Coaching the Digital Transformation

One of the challenges for me when working with customers is getting them to think about how to change their software process. Often they want to solve their problems, but no one wants to alter the way they work. Whether that’s the protocol for capturing code or managing servers, it seems that changing the way we work is hard for many people. They want everyone else to change. Or they want a magic tool that solves problems without them changing the way they work.

Unfortunately, I’m not a magician.

This is a common problem in many organizations. We want to be more efficient and effective, but actually changing our habits and culture is hard. Management should lead the charge, and they want to, but they can struggle with how to do this. Often they focus on changing technology, and not actually improving the way their company works.

There’s an interesting article on digital transformations and whether the efforts are worth the investment.  In many companies, someone makes a good argument for a course of action or a project and then drives it. Others participate, but often a person pushes this forward, usually because they have some stake in the outcome. A bonus, a reputation, or just pride, whatever matters to them becomes the reason for continuing, even if there isn’t enough value from the effort. This can be because of an institutional culture that wants to finish projects, wants to find some success in a course of action. Whether a human or an organization, pride and inertia often keep us moving forward, often without any other support or analysis of how well things are progressing.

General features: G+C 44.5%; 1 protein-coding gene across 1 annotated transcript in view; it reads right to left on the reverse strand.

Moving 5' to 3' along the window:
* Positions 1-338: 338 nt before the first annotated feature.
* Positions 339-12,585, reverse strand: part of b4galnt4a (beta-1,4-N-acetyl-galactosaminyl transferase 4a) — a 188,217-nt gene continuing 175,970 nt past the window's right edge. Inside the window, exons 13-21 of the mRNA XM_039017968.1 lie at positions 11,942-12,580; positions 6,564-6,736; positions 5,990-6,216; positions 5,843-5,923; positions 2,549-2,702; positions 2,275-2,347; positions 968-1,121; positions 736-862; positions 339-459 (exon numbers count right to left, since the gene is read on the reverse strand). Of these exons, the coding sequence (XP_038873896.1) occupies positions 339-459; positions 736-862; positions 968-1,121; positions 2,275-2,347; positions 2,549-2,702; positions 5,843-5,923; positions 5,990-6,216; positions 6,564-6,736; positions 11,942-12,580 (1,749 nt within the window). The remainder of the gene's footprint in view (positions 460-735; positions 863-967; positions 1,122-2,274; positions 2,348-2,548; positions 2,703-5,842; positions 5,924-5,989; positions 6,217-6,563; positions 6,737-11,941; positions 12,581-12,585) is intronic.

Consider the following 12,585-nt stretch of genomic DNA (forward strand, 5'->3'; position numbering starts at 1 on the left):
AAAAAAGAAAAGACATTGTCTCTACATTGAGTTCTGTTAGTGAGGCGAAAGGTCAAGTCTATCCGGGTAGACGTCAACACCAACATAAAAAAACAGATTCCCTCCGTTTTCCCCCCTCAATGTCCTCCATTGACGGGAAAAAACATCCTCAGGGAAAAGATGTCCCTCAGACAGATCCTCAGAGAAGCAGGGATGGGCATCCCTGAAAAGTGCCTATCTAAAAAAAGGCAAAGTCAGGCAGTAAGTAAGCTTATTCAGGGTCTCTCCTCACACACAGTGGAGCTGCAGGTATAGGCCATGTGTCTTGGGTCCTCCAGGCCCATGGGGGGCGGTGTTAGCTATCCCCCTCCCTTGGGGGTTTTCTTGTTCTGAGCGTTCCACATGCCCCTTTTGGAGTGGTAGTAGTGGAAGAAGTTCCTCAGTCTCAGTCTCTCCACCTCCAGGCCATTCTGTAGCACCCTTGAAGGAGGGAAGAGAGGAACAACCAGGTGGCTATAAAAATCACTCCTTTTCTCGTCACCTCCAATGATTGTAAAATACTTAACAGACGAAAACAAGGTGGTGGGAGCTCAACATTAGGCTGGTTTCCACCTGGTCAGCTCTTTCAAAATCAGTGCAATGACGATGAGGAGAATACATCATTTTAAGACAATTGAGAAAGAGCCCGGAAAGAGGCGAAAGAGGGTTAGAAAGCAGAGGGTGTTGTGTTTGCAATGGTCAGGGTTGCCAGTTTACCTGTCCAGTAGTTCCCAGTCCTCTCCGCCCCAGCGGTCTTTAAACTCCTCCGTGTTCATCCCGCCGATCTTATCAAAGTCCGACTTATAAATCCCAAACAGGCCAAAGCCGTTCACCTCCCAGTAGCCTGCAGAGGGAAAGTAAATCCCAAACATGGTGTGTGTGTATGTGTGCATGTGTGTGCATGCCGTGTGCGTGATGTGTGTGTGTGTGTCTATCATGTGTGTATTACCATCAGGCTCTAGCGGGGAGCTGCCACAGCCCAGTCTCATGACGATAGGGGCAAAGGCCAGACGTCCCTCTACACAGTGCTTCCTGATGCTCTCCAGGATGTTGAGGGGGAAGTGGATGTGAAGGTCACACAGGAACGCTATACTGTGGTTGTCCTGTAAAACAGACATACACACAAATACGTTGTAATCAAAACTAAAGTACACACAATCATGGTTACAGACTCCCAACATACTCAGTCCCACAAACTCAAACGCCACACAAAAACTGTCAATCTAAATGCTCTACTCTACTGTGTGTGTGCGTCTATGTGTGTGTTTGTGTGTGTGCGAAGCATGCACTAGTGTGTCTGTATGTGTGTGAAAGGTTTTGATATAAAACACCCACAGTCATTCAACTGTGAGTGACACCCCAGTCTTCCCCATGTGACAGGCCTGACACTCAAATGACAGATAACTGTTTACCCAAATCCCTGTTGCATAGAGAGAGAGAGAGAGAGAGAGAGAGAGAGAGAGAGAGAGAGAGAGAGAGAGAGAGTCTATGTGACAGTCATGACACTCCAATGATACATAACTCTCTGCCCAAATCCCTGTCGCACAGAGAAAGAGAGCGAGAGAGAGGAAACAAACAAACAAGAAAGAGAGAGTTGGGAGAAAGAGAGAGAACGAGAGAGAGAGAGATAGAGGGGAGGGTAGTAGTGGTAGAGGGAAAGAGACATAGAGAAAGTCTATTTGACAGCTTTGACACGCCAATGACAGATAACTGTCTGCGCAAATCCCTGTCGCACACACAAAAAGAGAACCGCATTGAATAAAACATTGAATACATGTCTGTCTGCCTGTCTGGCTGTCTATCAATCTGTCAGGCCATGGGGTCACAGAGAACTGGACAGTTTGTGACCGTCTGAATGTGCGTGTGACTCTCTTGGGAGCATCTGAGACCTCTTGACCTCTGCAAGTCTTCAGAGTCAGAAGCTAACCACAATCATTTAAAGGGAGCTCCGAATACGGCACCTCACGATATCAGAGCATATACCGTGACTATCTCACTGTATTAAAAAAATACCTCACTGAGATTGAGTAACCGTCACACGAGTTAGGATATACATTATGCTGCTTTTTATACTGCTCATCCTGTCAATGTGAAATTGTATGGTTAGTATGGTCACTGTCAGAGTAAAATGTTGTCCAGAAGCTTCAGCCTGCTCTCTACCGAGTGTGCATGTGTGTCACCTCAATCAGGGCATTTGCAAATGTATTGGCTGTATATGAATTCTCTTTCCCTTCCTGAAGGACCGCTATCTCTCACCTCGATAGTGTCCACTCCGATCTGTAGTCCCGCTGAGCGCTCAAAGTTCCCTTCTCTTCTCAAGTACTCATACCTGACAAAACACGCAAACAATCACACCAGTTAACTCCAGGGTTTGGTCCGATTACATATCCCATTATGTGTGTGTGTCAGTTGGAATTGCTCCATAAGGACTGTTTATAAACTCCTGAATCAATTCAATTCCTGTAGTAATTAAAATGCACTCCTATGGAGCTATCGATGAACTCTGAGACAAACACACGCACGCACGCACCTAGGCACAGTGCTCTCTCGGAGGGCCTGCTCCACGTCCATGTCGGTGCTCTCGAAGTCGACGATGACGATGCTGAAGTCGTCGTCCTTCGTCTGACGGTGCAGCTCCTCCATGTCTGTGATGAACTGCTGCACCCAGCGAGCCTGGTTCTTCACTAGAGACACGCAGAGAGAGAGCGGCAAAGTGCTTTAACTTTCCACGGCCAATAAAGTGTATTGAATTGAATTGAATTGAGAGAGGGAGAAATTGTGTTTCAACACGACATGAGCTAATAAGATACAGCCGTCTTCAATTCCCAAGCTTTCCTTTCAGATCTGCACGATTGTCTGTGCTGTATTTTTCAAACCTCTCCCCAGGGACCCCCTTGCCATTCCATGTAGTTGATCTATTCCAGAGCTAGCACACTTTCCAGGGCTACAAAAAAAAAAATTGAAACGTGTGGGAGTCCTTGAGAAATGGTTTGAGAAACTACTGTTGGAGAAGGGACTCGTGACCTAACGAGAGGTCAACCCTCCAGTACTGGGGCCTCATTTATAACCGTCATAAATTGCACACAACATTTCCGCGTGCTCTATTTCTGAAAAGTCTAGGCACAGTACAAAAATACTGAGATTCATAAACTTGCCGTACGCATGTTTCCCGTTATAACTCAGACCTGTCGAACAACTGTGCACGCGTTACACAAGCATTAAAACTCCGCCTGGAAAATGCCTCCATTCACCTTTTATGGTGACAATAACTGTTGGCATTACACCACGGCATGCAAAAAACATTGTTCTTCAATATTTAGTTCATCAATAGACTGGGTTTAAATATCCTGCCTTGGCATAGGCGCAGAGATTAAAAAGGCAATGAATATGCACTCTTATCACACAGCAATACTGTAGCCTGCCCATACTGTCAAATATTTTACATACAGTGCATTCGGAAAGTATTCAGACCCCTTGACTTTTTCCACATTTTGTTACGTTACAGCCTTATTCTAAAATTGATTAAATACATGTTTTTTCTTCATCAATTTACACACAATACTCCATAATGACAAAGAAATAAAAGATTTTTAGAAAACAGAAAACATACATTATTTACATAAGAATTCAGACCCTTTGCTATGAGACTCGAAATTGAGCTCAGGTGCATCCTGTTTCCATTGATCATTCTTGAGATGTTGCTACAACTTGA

Effective dashboards enable everyone to see current status and progress, and to make better course corrections, helping to move from a command-and-control model to a coach-and-communication orientation. Many organizations have adopted KPIs, dashboards, and other ways to analyze parts of the business, but this isn’t always something we do well in software development. We tend to look at metrics that management cares about, and on which we are measured, rather than metrics that might help us improve how we work.

Part of digitally transforming a business is also transforming how technology is used. Part of that is us, as technologists, learning to be better and more effective. Whether this is in development or operations, we can often improve how we function. We need coaching, and in many orgs, that coaching has to come from within, from the people in a team asking others to do better. And to allow others to ask us to do better .

Coaching is often teaching from a different perspective. It’s helping someone see what they don’t see themselves. This might be new knowledge, but many times it’s just reminding the individual of something they know, but aren’t doing. As we are asked to do more, be open to coaching and be willing to help coach others. Become a role model that helps transform how your organization uses technology.

Steve Jones

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About way0utwest

Editor, SQLServerCentral